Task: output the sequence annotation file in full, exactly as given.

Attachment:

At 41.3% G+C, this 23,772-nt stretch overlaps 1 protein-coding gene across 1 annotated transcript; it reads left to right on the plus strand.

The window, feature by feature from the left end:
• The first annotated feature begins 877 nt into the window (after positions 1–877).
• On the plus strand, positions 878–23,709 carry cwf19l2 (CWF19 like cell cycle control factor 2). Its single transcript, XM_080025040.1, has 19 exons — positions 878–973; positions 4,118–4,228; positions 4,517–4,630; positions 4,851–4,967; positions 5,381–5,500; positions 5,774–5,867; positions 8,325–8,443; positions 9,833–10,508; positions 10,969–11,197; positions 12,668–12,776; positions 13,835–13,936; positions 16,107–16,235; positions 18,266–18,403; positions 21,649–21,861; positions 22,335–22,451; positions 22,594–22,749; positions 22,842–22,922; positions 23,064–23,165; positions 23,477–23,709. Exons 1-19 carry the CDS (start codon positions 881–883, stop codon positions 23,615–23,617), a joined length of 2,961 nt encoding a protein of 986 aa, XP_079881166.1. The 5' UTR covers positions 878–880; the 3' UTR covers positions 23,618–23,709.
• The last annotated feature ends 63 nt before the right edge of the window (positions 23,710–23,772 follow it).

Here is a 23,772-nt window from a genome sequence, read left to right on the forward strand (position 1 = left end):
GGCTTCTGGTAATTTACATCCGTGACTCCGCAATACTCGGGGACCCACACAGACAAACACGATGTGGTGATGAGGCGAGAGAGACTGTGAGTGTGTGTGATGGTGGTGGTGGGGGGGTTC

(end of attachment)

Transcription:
At 41.3% G+C, this 23,772-nt stretch overlaps 1 protein-coding gene across 1 annotated transcript; it reads left to right on the plus strand.

The window, feature by feature from the left end:
• The first annotated feature begins 877 nt into the window (after positions 1–877).
• On the plus strand, positions 878–23,709 carry cwf19l2 (CWF19 like cell cycle control factor 2). Its single transcript, XM_080025040.1, has 19 exons — positions 878–973; positions 4,118–4,228; positions 4,517–4,630; positions 4,851–4,967; positions 5,381–5,500; positions 5,774–5,867; positions 8,325–8,443; positions 9,833–10,508; positions 10,969–11,197; positions 12,668–12,776; positions 13,835–13,936; positions 16,107–16,235; positions 18,266–18,403; positions 21,649–21,861; positions 22,335–22,451; positions 22,594–22,749; positions 22,842–22,922; positions 23,064–23,165; positions 23,477–23,709. Exons 1-19 carry the CDS (start codon positions 881–883, stop codon positions 23,615–23,617), a joined length of 2,961 nt encoding a protein of 986 aa, XP_079881166.1. The 5' UTR covers positions 878–880; the 3' UTR covers positions 23,618–23,709.
• The last annotated feature ends 63 nt before the right edge of the window (positions 23,710–23,772 follow it).

Here is a 23,772-nt window from a genome sequence, read left to right on the forward strand (position 1 = left end):
GGCTTCTGGTAATTTACATCCGTGACTCCGCAATACTCGGGGACCCACACAGACAAACACGATGTGGTGATGAGGCGAGAGAGACTGTGAGTGTGTGTGATGGTGGTGGTGGGGGGGTTC